The House That Neil & Chris Built: Introspective By Pet Shop Boys Revisited

Introspective is the odd album out from Pet Shop Boys’ fabled “imperial phase”. It’s also, says David Bennun, the best thing they ever did

Here’s a thing I vaguely recall about Pet Shop Boys’ third album, Introspective: somebody describing it as “the disco Sgt. Pepper’s”. I don’t remember who. But I do remember bridling at that assertion.

It’s so much better than that.

During what Neil Tennant famously called their “imperial phase”, and indeed for some time after it, Pet Shop Boys were by no small distance the best pop group in the world. They created something self-contained and perfect, as an idea, as an atmosphere, as a means of conveying a feeling and a sensibility. Each new hit was a miniature, immaculate facet of that larger whole, a cell containing its complete DNA – which double helix encompassed the scintillating melancholy of late disco, the thrill and danger of nocturnal city streets, the sway of the catwalk, the sugar rush of radios in teenage bedrooms, the feline shape of English queerness distinguishable beneath a translucent cloak of paper-thin ambiguity.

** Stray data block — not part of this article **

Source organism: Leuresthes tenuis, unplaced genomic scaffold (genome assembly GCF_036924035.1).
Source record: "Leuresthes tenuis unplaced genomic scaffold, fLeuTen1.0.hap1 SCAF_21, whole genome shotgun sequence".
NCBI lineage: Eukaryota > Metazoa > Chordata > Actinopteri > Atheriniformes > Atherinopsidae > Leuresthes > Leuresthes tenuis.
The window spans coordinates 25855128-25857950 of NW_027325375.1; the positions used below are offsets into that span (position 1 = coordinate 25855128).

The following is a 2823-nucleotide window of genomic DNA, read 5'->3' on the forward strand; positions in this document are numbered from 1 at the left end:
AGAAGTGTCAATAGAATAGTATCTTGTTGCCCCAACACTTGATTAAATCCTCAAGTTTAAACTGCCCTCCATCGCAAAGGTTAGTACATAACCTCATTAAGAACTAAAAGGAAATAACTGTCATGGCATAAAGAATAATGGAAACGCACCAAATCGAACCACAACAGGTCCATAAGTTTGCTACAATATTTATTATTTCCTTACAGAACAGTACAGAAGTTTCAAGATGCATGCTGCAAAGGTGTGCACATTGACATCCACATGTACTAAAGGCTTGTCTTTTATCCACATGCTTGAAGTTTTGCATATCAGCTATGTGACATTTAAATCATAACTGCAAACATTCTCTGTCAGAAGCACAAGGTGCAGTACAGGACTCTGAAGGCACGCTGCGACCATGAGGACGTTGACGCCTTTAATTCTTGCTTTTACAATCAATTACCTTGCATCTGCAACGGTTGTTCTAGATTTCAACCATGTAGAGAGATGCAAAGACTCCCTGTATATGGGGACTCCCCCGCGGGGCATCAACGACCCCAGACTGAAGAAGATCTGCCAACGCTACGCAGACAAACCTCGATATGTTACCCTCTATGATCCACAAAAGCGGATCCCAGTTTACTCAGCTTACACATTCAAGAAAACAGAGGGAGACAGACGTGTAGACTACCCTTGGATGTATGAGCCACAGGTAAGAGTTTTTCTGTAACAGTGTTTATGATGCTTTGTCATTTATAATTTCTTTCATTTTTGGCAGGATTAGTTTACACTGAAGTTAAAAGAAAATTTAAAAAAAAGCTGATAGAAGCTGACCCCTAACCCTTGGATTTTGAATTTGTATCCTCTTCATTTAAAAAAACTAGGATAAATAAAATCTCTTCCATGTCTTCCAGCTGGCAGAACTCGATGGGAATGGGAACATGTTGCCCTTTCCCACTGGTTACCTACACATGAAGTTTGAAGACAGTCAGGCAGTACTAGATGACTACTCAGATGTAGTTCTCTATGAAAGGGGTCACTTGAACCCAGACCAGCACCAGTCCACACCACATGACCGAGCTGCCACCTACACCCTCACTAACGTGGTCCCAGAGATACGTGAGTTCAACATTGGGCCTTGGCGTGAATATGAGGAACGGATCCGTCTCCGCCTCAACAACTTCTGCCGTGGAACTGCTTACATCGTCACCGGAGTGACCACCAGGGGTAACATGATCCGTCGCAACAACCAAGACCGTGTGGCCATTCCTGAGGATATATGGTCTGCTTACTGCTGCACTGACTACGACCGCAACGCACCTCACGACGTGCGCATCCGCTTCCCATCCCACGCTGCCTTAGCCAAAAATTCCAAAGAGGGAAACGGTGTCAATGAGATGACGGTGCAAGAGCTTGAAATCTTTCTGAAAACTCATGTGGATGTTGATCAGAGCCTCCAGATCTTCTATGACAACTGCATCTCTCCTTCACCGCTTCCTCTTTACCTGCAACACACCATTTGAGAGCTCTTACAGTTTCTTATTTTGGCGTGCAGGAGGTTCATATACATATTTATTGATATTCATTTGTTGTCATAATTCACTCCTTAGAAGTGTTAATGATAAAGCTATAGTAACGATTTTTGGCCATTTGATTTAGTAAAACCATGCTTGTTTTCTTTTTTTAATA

Tennant dated the end of that phase to the release of the first single drawn from Introspective, ‘Domino Dancing’, whose relative commercial failure – top-ten, in a period when that took serious sales; yet not a contender for the top spot itself, despite being the lead single for a forthcoming album – made him think, “That’s that, then – it’s all over.”

By “imperial phase”, he meant PSB’s ability to score No. 1 hits, rather than their artistic infallibility. That would continue for some time yet. Their fourth album, the subtle and more low-key Behaviour (1990), holds a deserved critical reputation that eluded it at the time. I recall being dazzled in 1993 by the fifth, Very, and struck by the profound undercurrent of loss in PSB’s first openly gay LP; arriving as it did shortly before HIV – which had killed so many gay and bi men and ravaged what was starting to call itself queer culture – ceased to be an automatic death sentence. “[Very] trails darkness in its sparkling wake,” I wrote at the time.